Newspaper of The New York Herald, August 5, 1844, Page 1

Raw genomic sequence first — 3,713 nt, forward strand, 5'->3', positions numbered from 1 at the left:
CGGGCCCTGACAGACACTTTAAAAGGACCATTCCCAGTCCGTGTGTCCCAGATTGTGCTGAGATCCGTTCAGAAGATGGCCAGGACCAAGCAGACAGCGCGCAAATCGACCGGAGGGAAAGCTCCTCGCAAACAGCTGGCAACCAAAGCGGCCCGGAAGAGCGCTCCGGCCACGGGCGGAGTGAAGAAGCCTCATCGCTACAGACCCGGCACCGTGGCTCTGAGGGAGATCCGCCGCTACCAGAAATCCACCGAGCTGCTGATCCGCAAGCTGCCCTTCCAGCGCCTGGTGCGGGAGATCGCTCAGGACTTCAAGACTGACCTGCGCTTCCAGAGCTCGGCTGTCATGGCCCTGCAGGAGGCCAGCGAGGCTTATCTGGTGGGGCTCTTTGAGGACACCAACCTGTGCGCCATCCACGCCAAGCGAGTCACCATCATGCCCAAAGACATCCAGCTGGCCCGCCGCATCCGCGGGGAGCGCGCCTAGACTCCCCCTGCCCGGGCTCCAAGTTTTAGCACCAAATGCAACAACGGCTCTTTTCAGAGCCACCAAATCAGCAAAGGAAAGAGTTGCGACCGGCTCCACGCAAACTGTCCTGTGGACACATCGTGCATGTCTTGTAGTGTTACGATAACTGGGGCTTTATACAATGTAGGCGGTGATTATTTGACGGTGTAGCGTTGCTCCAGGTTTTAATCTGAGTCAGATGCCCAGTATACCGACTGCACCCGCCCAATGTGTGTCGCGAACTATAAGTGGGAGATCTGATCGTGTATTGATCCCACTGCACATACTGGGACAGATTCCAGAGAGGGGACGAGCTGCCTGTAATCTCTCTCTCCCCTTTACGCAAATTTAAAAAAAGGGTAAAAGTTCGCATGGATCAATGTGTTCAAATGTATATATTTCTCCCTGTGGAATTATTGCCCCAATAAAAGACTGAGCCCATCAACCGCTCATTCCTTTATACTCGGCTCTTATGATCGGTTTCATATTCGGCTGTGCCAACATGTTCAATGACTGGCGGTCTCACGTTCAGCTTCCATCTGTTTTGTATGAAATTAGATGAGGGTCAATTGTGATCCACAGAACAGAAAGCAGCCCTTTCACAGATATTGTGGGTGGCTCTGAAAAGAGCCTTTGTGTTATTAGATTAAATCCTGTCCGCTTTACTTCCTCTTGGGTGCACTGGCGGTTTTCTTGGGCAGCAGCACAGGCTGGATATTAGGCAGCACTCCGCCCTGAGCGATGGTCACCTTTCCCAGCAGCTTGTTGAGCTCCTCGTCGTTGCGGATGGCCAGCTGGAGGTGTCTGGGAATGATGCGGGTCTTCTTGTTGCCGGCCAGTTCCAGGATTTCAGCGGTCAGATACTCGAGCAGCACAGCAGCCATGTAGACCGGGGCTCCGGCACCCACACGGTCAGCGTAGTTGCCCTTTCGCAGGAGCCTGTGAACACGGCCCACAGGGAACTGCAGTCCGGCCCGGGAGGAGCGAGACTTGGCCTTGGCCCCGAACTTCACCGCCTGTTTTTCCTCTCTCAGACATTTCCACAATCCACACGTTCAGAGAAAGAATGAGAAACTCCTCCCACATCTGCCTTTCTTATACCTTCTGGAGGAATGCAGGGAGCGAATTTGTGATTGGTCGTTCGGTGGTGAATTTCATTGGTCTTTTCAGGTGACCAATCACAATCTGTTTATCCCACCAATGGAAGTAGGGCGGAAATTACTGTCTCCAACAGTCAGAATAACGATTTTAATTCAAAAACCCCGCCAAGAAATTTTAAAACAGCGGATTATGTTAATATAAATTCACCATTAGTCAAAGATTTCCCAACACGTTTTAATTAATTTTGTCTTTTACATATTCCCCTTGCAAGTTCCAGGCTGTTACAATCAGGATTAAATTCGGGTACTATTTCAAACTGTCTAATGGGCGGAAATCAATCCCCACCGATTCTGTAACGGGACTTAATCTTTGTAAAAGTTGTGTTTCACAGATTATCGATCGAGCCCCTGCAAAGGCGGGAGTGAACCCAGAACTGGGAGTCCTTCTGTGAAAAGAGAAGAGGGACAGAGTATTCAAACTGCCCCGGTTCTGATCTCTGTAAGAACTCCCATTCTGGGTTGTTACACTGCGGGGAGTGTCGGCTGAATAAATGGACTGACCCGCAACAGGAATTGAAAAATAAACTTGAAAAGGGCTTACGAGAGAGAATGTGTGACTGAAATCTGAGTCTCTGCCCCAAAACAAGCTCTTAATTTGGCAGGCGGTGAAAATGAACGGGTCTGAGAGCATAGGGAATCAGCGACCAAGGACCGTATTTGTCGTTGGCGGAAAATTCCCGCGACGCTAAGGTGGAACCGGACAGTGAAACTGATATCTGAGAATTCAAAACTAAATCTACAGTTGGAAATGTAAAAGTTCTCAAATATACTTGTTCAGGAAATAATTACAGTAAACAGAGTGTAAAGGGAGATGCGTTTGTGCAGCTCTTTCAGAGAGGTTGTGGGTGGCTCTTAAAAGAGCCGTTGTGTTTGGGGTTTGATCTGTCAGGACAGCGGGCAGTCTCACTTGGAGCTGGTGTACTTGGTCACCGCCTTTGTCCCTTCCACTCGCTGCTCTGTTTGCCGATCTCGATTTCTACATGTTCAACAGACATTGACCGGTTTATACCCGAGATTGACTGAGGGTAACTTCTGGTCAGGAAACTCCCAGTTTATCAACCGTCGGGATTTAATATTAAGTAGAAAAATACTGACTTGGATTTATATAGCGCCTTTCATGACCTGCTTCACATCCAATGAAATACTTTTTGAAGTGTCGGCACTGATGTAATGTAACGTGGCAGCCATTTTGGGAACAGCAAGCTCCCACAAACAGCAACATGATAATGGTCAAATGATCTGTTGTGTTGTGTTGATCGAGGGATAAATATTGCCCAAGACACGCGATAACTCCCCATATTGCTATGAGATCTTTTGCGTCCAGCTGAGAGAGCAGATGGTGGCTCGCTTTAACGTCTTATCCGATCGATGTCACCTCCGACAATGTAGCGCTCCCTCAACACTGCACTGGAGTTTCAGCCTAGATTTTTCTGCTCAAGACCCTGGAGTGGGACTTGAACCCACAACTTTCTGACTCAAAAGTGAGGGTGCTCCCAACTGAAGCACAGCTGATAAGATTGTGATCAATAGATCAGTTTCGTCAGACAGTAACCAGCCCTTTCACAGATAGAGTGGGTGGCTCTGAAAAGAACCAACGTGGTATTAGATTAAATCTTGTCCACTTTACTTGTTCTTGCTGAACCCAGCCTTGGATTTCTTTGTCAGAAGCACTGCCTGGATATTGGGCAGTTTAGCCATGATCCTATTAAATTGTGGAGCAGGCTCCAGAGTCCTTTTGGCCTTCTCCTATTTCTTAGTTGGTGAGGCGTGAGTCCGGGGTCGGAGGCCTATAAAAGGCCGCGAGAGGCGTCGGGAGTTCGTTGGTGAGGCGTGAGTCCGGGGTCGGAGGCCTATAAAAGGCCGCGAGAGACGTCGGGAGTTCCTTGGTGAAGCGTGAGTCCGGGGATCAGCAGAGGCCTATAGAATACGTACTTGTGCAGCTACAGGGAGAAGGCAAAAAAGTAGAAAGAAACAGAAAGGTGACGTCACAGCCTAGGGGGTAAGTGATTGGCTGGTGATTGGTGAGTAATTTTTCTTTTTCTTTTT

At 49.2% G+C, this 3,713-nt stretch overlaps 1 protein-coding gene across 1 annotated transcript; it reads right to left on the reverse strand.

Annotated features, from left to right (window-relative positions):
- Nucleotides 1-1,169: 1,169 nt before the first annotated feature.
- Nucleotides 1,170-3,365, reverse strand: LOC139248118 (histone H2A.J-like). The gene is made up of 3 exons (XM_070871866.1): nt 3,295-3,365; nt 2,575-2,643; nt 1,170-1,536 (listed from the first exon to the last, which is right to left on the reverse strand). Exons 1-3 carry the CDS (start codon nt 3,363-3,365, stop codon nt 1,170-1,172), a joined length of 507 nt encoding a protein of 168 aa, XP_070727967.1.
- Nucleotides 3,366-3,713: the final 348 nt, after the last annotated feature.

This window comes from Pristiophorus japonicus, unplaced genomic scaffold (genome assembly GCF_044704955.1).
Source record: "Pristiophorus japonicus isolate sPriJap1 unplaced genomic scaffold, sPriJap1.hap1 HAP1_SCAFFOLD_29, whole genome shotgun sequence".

Newspaper of The New York Herald dated August 5, 1844 Page 1